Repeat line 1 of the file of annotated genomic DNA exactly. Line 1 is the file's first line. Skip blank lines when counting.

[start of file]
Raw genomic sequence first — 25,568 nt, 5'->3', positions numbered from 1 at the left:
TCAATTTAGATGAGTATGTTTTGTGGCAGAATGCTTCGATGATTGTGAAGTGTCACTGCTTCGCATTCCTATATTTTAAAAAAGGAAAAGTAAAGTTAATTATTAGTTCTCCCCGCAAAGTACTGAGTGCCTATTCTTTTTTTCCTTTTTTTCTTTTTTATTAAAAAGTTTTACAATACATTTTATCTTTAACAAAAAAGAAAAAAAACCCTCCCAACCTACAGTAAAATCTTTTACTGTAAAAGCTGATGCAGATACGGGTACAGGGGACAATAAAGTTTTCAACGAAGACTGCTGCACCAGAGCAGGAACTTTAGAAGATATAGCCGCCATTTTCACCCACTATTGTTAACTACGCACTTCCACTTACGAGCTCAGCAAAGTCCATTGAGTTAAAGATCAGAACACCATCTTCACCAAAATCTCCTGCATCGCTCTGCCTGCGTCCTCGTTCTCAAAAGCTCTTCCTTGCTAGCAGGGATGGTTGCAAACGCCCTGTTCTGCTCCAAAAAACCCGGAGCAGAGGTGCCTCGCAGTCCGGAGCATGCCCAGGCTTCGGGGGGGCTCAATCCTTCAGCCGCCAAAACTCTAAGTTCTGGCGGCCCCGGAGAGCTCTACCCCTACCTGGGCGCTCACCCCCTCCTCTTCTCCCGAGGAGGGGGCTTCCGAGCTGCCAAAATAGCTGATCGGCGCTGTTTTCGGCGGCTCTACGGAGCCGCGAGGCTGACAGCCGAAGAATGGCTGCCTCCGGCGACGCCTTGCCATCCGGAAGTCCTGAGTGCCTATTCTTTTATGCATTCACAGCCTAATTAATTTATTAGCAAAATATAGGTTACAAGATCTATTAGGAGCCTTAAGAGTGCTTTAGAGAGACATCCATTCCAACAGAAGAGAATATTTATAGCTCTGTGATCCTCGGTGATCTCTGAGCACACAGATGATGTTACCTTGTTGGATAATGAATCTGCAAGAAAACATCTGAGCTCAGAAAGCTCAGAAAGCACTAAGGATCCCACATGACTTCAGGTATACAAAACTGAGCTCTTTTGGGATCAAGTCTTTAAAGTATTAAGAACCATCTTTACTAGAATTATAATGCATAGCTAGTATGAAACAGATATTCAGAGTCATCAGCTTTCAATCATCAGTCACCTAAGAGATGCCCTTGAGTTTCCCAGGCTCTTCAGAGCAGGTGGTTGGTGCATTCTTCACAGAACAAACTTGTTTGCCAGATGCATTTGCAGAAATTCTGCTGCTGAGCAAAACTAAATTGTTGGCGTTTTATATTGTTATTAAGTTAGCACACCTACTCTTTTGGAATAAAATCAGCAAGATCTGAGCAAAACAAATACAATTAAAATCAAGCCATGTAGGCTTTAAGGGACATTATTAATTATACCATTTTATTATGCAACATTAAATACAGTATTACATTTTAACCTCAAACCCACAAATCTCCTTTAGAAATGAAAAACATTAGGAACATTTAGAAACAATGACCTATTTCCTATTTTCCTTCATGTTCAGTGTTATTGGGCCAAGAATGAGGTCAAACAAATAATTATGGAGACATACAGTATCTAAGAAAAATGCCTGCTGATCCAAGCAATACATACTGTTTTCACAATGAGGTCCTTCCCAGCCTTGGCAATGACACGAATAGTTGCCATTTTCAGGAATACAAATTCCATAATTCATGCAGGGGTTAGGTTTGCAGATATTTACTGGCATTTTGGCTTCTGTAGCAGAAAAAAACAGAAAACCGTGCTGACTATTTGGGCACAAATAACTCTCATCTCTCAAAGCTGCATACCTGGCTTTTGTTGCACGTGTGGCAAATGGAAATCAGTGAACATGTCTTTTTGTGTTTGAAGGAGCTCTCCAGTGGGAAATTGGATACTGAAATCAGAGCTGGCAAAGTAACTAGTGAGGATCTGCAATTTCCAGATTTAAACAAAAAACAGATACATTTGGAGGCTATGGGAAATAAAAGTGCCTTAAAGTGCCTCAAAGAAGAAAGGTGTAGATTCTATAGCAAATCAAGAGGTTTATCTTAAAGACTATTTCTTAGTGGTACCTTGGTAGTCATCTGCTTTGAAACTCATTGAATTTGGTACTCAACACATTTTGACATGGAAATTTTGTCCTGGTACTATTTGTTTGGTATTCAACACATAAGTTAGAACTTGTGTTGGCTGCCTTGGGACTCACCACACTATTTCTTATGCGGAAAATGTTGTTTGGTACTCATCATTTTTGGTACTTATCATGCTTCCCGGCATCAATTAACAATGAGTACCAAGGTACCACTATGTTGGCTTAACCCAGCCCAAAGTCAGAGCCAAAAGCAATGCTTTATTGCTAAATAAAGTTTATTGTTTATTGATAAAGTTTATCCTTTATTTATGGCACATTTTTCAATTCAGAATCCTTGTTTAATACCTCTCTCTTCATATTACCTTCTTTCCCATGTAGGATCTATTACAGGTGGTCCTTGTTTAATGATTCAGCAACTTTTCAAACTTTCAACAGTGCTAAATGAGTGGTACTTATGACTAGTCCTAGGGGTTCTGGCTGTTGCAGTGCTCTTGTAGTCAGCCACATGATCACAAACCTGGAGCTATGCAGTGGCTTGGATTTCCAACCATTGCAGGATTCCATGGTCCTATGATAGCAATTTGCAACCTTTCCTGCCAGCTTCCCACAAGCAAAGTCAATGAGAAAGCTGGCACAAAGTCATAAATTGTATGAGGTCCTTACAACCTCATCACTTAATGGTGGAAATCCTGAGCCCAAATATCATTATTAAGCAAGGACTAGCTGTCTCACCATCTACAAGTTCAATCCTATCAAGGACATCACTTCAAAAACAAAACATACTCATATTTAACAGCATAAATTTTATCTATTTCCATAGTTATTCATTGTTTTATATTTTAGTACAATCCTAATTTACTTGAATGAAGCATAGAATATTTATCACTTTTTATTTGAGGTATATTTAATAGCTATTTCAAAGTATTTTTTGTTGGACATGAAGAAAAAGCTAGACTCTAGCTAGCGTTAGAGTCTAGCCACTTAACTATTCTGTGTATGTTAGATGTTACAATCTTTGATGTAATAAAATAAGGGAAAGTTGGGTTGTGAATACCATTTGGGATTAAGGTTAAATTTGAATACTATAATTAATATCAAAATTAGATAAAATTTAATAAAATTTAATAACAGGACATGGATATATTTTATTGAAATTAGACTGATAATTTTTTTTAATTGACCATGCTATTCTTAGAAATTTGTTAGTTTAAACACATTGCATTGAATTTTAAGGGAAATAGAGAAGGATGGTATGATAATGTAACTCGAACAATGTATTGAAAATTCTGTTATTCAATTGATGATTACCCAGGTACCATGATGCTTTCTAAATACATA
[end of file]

Raw genomic sequence first — 25,568 nt, 5'->3', positions numbered from 1 at the left: